While LA onboards 38 rookies and undergoes a youth movement, they will play four of their first five games against playoff teams from a year ago. The youngsters won’t have the opportunity to ease into the NFL—the team will need them to perform sooner than later against some of the top rosters in the league:
Week 1 - at Seattle Seahawks, 1:25
Perhaps the Seahawks won’t seem lethal for as long as Geno Smith is the starter, but his athleticism does give them a low floor. Jaxson Smith-Njigba joins DK Metcalf and Tyler Lockett to form one of the most potent receiving corps in the NFL, and Seattle has added impressive, young talent on the defensive side of the ball.
The Rams kept it close last year in the season finale, and now they’ll start off with the Seahawks. Can they give Seattle a scare in Week 1?
Week 2 - vs San Francisco 49ers, 1:05
Perhaps it’s a silver lining to play the 49ers early while Brock Purdy works his way back from the UCL injury he suffered in the NFC championship game, but San Francisco still has an incredibly talented roster from top to bottom.
Starting 0-2 against NFC West opponents would be tough to come back from, especially when both the Seahawks and 49ers expect to be in the playoff hunt at the end of the year.
Week 3 - at Cincinnati Bengals (MNF), 5:15
The stars are aligning for the Bengals to avenge their loss in Super Bowl LVI. Joe Burrow leads one of the most talented and dynamic offenses, and this will be a tough test for a young defense that is trying to find its footing.
I can’t help but shudder at the thought of Cobie Durant, Robert Rochell, and Derion Kendrick covering Ja’Marr Chase and Tee Higgins.
Week 4 - at Indianapolis Colts, 10:00
While the Colts are the only team in the first five weeks that did not earn a playoff berth a year ago, they are still much improved after hiring head coach Shane Steichen from the Eagles and selecting athletic quarterback Anthony Richardson at #4 overall in last month’s NFL Draft. The Colts’ offense seems fairly underrated based on individual players such as Michael Pittman, Jonathan Taylor, Alec Pierce, Quenton Nelson. The defense is a work in progress but they still have steady veterans in Shaquille Leonard and Stephon Gilmore.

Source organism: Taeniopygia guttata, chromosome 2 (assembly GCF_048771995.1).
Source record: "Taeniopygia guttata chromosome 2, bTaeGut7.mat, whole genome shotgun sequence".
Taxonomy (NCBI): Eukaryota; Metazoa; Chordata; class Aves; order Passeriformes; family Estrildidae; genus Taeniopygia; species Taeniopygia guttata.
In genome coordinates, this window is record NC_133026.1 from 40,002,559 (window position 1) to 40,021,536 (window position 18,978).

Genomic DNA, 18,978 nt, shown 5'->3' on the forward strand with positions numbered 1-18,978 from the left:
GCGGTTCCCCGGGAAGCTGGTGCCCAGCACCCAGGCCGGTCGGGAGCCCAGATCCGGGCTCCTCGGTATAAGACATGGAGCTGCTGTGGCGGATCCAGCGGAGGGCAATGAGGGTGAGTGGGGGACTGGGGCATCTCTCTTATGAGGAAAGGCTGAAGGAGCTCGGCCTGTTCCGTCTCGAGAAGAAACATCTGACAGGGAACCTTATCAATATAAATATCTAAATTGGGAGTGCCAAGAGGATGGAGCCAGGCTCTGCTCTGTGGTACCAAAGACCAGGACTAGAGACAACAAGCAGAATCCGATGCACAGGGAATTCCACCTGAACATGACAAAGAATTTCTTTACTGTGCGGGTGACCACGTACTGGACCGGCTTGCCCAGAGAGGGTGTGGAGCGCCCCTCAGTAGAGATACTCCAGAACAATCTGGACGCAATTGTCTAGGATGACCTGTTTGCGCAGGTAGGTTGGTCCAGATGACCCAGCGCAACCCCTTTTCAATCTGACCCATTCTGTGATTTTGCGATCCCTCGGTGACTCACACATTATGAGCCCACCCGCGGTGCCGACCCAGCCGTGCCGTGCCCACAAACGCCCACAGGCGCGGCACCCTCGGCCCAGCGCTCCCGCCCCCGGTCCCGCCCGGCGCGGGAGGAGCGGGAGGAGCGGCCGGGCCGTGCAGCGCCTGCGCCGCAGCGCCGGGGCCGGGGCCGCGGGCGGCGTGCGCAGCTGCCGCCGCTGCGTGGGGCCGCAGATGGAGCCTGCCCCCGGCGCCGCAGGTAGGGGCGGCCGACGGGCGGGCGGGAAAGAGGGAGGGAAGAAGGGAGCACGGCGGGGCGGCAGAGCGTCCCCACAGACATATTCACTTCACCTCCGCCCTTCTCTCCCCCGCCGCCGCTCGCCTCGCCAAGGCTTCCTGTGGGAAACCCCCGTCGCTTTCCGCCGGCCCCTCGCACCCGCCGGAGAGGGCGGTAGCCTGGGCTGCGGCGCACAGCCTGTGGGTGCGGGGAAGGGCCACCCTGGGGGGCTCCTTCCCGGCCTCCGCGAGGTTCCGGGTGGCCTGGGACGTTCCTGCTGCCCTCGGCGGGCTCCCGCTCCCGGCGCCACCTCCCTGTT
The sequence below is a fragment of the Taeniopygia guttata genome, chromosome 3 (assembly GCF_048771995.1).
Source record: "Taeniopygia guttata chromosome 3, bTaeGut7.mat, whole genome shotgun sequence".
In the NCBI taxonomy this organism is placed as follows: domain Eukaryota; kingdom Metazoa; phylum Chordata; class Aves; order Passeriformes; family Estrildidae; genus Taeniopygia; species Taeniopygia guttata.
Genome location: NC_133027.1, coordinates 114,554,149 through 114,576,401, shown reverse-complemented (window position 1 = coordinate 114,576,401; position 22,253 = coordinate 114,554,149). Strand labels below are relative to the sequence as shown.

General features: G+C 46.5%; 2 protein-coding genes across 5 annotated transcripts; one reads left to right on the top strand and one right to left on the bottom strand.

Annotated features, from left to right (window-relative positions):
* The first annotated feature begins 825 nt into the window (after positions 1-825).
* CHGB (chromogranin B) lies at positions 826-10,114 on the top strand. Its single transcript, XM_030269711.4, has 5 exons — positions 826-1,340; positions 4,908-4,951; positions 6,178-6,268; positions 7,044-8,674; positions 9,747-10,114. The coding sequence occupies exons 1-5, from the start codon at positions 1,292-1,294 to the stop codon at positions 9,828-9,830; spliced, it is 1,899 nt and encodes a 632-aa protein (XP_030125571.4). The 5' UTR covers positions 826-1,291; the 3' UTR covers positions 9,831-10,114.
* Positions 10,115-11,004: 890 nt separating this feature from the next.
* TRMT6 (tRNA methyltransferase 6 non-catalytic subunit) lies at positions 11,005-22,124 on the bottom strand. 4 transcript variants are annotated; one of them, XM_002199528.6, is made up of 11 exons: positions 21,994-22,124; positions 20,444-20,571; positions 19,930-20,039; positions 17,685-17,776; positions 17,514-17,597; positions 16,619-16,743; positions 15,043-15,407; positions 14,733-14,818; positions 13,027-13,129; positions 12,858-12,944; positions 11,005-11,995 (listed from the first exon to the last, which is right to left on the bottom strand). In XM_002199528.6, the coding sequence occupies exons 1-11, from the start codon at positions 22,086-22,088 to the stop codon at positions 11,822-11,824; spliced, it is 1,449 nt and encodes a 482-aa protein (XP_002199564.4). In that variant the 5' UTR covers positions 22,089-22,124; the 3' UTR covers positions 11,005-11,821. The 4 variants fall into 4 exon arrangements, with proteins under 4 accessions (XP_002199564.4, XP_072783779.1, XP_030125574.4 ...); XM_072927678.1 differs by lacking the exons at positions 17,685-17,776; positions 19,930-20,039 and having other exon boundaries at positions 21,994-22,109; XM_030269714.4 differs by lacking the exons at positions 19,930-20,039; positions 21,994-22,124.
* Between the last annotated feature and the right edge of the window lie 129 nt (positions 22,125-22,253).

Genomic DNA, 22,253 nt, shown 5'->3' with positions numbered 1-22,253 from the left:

Week 5 - vs Philadelphia Eagles, 1:05
LA’s fifth game represents its third against a team in either the AFC or NFC championship games from a year ago, which emphasizes how the Rams are starting the season against the best of the best. It’s not wise to assume the 2023 season will unfold like it did in 2022, and in the NFL change is the only constant.
With that said, the Eagles will still prove to be a formidable test—their defensive line rotation will test LA’s rebuilt OL. A very multiple offense led by Jalen Hurts will challenge Raheem Morris’ young defense.
If the Rams are either 0-5 or 1-4 after five weeks, they must turn to 2024
It’s difficult to see the Rams winning more than one or two games from this stretch, which could end any playoff hopes before the midway point. If that’s truly the case, Los Angeles has no choice but to embrace their youth movement and work towards a high draft choice for the spring. They can’t make the same mistake that the Houston Texans did a year ago by winning late in the year and handed the top draft selection to the Chicago Bears.
To me, that means turning to Stetson Bennett as the starting quarterback and ushering in a new era of Rams football. It’s unlikely that Bennett will become LA’s full-time starter, but one of the most fatal mistakes losing teams make is waiting too long to see what they have in a player.
The Washington Commandeers kept trotting out Carson Wentz and Taylor Heinicke over 17 weeks before they finally gave Sam Howell a shot—and now they are risking a full year of a roster capable of winning to start a player with only 19 passing attempts under his belt. After a long, 14-year career we know who Matthew Stafford is, and it’d be ill-advised for the Rams to continue to start him if they seem headed for a separation anyways.
That’s not to write of Bennett completely. The weaknesses noted in his scouting report aren’t insurmountable and he landed in a good supporting situation in Los Angeles. There’s no way to know what a quarterback’s ceiling is without seeing them on the field surrounded by other professionals—and Bennett deserves his opportunity before the Rams potentially draft a top prospect next year.
Reasons for optimism
The NFL is a league of parity. When the schedule comes out each year, one of the first things we look at is strength of schedule, but you’re better off flipping last year’s standings on their head almost. There will be teams considered front runners in May that will tumble down the standings in free fall, and at the same time perennial bottom feeders will finally find their way off the lowest rung.
In the same vein that the Rams’ collapse a year ago was devastating to fans, you can take solace in the fact that the bad days won’t last long. Right now the Rams are only half-way committing to their youth movement, hoping to have the best of both worlds by keeping high-priced veterans like Matthew Stafford, Cooper Kupp, and Aaron Donald.
If things go south quickly in 2023, it’s time to fully embrace the rebuild and play as many young, developing players as possible.